Everything You Think You Know About Autism Is Wrong
Meet Ido (pronounced "Ee-doh") Kedar, a 16-year old young man who has written about his journey from isolation to communication in Ido in Autismland: Climbing Out of Autism's Silent Prison.
December 10, 2012 - 7:00 am
One of the best things that shines through the book is Ido’s capacity for love. For so many years, autism experts have thought that autistic people have no emotional life. Ido kills that belief forever. Not only is Ido’s a very rich emotional world, it is both an astute and a loving one. Ido’s book essentially takes a sledge hammer to theories that autistic people have no empathy, no ability to read people (which may be true for some people with Asperger’s, but is manifestly untrue for Ido), no theory of mind, and no feelings or that they suffer from cognitive delays, receptive language processing problems, and other learning disabilities.
For me, reading the book was especially eye-opening because it explained so many previously mystifying behaviors I’d seen Ido display. Ido talks about the drug-like pleasure and tranquility he realizes from his stims. For a brain that, rather than being insensible, is hyper-sensitive, stims are a way for the autistic person to control his environment. I also now understand why Ido cannot resist the lure of a swimming pool. The pressure of the water surrounding him makes him connect with his body, so that he is no longer physically lost in space. He absents himself from social gatherings, not because he is not connecting emotionally or intellectually with the people around him, but because the noisy, busy environment overwhelms him. (Imagine constantly wearing a hearing aid turned on full blast.)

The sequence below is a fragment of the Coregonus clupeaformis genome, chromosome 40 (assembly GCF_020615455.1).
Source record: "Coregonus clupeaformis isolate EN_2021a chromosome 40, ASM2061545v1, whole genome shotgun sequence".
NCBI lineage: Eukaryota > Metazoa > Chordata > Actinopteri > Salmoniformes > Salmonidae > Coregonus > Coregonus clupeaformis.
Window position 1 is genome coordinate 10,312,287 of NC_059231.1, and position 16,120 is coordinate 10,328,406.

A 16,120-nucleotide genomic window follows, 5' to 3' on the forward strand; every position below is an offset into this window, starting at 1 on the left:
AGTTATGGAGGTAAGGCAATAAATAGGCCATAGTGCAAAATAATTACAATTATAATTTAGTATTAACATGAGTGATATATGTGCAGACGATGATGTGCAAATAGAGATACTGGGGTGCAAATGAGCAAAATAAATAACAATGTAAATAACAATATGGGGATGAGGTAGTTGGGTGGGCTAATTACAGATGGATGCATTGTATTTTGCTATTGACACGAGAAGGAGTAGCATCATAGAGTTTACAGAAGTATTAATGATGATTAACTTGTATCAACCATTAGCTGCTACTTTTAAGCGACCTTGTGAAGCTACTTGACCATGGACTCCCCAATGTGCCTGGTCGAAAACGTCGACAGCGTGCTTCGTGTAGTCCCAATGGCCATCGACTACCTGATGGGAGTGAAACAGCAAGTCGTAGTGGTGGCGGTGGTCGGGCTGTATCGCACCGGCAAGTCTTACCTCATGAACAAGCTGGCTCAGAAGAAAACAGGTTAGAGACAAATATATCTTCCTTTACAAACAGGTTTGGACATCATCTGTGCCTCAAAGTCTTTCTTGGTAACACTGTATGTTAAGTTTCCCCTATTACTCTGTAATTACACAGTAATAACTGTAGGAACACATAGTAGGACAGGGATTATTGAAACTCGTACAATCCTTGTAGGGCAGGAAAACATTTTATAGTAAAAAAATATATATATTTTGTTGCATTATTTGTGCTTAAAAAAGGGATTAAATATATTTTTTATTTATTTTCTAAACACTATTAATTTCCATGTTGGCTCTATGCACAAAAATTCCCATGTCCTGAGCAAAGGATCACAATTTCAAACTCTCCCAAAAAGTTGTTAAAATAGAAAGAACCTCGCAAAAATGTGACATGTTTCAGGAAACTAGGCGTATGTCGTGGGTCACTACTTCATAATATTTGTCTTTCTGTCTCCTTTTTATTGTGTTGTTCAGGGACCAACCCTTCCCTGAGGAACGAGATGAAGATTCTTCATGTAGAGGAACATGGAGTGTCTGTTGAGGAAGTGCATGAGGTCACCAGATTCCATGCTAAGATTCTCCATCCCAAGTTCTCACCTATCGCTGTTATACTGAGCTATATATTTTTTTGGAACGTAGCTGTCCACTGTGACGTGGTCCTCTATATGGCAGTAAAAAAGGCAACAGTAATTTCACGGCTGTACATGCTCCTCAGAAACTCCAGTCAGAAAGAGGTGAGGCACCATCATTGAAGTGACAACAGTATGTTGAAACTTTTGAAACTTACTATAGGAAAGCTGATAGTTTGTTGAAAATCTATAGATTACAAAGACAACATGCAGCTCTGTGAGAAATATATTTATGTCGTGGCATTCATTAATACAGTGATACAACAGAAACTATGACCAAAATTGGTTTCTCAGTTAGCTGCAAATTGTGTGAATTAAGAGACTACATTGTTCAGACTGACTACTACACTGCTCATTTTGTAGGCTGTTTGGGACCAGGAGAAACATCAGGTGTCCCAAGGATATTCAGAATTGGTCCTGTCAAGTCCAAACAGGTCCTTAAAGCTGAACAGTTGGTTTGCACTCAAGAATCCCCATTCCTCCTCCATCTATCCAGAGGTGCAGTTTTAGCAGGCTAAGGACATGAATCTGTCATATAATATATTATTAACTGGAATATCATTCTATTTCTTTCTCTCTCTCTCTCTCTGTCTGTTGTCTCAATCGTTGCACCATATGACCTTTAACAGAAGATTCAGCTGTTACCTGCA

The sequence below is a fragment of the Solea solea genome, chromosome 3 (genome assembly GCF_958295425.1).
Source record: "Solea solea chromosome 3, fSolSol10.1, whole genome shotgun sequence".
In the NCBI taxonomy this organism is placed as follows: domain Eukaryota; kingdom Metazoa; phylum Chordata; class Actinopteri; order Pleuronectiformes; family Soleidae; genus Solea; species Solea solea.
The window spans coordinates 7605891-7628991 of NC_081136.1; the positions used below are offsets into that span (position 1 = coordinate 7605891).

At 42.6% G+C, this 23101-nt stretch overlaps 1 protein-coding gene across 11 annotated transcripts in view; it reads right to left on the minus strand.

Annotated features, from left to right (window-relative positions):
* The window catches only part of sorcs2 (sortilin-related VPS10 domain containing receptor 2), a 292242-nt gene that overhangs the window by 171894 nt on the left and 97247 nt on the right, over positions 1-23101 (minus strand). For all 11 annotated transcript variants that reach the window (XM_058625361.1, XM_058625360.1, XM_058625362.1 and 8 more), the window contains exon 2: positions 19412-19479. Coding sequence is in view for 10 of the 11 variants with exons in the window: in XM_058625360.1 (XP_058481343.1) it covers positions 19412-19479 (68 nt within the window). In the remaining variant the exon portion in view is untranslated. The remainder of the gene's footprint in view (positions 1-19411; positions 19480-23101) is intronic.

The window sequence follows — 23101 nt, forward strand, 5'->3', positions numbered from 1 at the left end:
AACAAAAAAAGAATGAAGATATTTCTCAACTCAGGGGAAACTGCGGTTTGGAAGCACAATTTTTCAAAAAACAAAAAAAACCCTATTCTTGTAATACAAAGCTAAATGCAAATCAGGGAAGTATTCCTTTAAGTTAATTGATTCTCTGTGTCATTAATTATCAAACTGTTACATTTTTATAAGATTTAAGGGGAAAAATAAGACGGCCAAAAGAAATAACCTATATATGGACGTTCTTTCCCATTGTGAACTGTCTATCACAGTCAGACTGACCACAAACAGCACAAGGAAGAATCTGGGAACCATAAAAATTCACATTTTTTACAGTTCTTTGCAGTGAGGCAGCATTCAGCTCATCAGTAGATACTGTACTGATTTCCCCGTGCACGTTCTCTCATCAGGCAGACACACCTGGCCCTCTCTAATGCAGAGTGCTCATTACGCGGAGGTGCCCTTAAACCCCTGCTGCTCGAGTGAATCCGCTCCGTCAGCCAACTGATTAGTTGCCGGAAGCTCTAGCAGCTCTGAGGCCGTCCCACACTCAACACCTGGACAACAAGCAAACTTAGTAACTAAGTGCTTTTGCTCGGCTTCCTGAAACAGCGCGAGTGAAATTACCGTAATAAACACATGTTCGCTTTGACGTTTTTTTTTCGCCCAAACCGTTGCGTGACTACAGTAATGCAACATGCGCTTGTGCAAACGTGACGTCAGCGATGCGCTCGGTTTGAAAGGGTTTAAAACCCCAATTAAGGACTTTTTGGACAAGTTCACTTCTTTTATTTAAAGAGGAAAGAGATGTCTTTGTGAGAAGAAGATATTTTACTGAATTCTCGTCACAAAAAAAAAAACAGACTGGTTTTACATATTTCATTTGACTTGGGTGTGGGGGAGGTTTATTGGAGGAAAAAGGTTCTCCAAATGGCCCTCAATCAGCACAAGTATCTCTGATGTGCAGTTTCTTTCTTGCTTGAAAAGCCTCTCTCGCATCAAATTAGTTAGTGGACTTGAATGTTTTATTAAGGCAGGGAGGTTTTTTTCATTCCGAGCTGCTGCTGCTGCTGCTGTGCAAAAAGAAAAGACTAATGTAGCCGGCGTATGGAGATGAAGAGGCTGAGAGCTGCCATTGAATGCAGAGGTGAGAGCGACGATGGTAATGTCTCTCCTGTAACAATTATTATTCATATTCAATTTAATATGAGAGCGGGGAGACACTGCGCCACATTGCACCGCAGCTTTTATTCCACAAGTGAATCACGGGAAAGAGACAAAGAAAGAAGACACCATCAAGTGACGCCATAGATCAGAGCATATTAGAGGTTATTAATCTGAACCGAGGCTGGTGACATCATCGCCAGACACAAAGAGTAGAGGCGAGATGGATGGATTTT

Lest you get the idea that the book reads like a pedantic textbook, it doesn’t. In addition to explaining a previously mysterious disability, Ido also writes with a wealth of humor and insight, both about his own condition and about the ordinary adolescent mind. Many people who have read the book will name as their favorite chapter “Austism and the Bossy Women,” which is a microcosm of his world, his wit, and his intelligence:
Women who think they know it all have filled my life.
Wow, do I sound sexist? Not meant to be sexist. It’s another rant.
From my home programs as a little kid, to my OT therapists, to my speech therapists, to my teachers, to many of my evaluators, I have been bombarded with experts who have talked about me with such conviction, who assumed they were right, and who, in many cases, were not. They have almost always been women, for some reason.